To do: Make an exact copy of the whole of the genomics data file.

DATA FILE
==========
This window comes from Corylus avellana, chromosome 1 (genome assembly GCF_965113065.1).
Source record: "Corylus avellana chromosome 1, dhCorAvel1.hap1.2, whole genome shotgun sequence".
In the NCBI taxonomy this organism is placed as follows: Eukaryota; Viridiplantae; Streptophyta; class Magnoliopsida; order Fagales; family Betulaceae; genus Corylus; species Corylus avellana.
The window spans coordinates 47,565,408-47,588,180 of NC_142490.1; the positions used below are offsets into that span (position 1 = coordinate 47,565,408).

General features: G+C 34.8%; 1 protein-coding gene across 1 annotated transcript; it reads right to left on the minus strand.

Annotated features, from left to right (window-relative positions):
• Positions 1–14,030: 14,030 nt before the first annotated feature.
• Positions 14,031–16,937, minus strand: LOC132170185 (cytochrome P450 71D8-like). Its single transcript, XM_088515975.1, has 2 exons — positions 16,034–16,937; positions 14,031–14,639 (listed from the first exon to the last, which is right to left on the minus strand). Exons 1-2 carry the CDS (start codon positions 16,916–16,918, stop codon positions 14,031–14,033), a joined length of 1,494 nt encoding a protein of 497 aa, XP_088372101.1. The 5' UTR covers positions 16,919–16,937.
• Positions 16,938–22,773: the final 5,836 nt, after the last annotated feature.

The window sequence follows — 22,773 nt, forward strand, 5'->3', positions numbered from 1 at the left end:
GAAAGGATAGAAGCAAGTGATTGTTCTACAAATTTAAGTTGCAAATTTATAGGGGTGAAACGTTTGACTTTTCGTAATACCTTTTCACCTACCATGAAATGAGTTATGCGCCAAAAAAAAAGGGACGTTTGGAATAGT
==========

This window comes from Corylus avellana, chromosome 1 (genome assembly GCF_965113065.1).
Source record: "Corylus avellana chromosome 1, dhCorAvel1.hap1.2, whole genome shotgun sequence".
In the NCBI taxonomy this organism is placed as follows: Eukaryota; Viridiplantae; Streptophyta; class Magnoliopsida; order Fagales; family Betulaceae; genus Corylus; species Corylus avellana.
The window spans coordinates 47,565,408-47,588,180 of NC_142490.1; the positions used below are offsets into that span (position 1 = coordinate 47,565,408).

General features: G+C 34.8%; 1 protein-coding gene across 1 annotated transcript; it reads right to left on the minus strand.

Annotated features, from left to right (window-relative positions):
• Positions 1–14,030: 14,030 nt before the first annotated feature.
• Positions 14,031–16,937, minus strand: LOC132170185 (cytochrome P450 71D8-like). Its single transcript, XM_088515975.1, has 2 exons — positions 16,034–16,937; positions 14,031–14,639 (listed from the first exon to the last, which is right to left on the minus strand). Exons 1-2 carry the CDS (start codon positions 16,916–16,918, stop codon positions 14,031–14,033), a joined length of 1,494 nt encoding a protein of 497 aa, XP_088372101.1. The 5' UTR covers positions 16,919–16,937.
• Positions 16,938–22,773: the final 5,836 nt, after the last annotated feature.

The window sequence follows — 22,773 nt, forward strand, 5'->3', positions numbered from 1 at the left end:
GAAAGGATAGAAGCAAGTGATTGTTCTACAAATTTAAGTTGCAAATTTATAGGGGTGAAACGTTTGACTTTTCGTAATACCTTTTCACCTACCATGAAATGAGTTATGCGCCAAAAAAAAAGGGACGTTTGGAATAGT